Exactly how few carbohydrates and how many grams you need to consume of other nutrients can vary from person to person.

For example, people who have a lot of muscle mass tend to be able to consume more carbohydrates before getting kicked out of ketosis.

Some rough general keto recommendations include getting 55%-60% of your macronutrients from fat, 30%-35% from protein, and 5%-10% from carbohydrates.

In practice, that means most people will need to eat somewhere around 20g – 50g of carbohydrates (not including fiber) a day to stay in ketosis.

These guidelines are not perfect but they do help you estimate how many grams of pine nuts and other foods you can eat.

Substitutes for pine nuts on keto

Pine nuts may have a somewhat unique texture and taste but they are not the only nuts and seeds out there. There are a few similar foods that are lower in carbs and in turn, more keto-friendly.

The amounts of carbohydrates next to the pine nuts substitutes are the net carb values per 100 grams (5, 6, 7, 8, 9, 10):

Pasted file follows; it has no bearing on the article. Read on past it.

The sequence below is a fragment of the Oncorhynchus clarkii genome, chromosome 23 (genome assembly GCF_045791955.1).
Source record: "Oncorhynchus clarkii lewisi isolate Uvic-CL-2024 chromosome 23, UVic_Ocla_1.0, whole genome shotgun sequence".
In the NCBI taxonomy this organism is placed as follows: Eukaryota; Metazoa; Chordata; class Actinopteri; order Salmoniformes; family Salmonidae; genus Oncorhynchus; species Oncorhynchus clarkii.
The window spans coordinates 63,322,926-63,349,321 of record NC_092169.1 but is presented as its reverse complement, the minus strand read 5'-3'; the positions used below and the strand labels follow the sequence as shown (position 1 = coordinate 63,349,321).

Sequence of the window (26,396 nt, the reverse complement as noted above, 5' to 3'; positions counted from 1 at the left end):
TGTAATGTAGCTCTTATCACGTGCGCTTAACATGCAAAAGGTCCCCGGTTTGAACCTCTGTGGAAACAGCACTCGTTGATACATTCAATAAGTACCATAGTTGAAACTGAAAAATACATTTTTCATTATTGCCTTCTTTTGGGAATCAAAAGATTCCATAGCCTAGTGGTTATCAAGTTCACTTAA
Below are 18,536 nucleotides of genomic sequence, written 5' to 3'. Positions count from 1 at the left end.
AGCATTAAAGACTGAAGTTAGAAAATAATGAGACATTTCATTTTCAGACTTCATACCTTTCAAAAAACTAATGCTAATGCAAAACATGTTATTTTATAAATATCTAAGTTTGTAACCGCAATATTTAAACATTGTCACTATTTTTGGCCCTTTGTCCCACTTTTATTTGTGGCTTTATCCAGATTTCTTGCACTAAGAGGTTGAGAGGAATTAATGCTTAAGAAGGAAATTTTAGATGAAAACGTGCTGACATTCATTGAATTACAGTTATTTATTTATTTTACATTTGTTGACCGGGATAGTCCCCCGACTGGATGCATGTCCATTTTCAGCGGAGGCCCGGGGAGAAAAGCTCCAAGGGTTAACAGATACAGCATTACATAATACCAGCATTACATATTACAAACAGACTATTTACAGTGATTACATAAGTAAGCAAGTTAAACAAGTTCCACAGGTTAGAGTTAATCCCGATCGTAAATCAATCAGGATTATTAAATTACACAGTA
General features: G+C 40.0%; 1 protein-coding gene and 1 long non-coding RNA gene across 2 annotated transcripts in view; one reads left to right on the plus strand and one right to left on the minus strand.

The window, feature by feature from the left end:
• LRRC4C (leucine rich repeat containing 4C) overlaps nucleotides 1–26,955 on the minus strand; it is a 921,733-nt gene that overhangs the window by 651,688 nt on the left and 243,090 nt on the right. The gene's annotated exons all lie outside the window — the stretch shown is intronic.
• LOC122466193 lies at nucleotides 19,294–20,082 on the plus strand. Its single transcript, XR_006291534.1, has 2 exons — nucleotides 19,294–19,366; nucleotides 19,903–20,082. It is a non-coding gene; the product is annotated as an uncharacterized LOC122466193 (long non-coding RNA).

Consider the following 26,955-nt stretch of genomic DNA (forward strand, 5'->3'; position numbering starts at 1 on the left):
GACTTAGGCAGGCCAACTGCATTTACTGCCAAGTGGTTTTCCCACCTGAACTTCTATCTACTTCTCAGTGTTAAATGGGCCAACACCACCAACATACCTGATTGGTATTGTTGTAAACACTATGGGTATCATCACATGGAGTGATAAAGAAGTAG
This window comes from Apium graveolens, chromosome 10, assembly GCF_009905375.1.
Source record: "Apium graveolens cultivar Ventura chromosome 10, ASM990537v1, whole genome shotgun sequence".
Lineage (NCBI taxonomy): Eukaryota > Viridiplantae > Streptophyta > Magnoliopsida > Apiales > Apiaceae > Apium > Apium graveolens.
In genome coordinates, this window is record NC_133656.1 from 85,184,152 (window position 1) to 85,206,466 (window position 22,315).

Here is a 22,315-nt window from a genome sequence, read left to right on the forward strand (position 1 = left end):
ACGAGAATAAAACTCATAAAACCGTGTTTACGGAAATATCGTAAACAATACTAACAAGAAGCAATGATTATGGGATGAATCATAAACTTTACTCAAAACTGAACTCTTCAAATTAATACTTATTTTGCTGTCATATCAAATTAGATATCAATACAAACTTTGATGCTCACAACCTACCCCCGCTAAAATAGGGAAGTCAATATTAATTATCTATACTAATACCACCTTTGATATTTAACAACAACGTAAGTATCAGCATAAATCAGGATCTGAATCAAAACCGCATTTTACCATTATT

• Flaxseeds: 1.6 grams of net carbs
  • Pecans: 4.4 grams of net carbs
  • Brazil nuts: 4.8 grams of net carbs
  • Macadamia nuts: 5.6 grams of net carbs
  • Dried chia seeds: 6.1 grams of net carbs
  • Hazelnuts: 7 grams of net carbs

These nuts and seeds are obviously not the perfect replacements for pine nuts in every single way.

However, you may end up really enjoying them as more keto-friendly ingredients in some of the same dishes as pine nuts.

At the same time, you want to keep in mind that it is also still possible to overdo it on keto with these pine nuts substitutes.

How to avoid eating too many pine nuts on keto

By now it should be clear that if you want to eat pine nuts on a ketogenic diet, you will have to implement some portion control.

Just pouring a big bag of pine nuts over your favorite (low-carb) dish and hoping that you don’t eat too many carbs is not an ideal way to do this.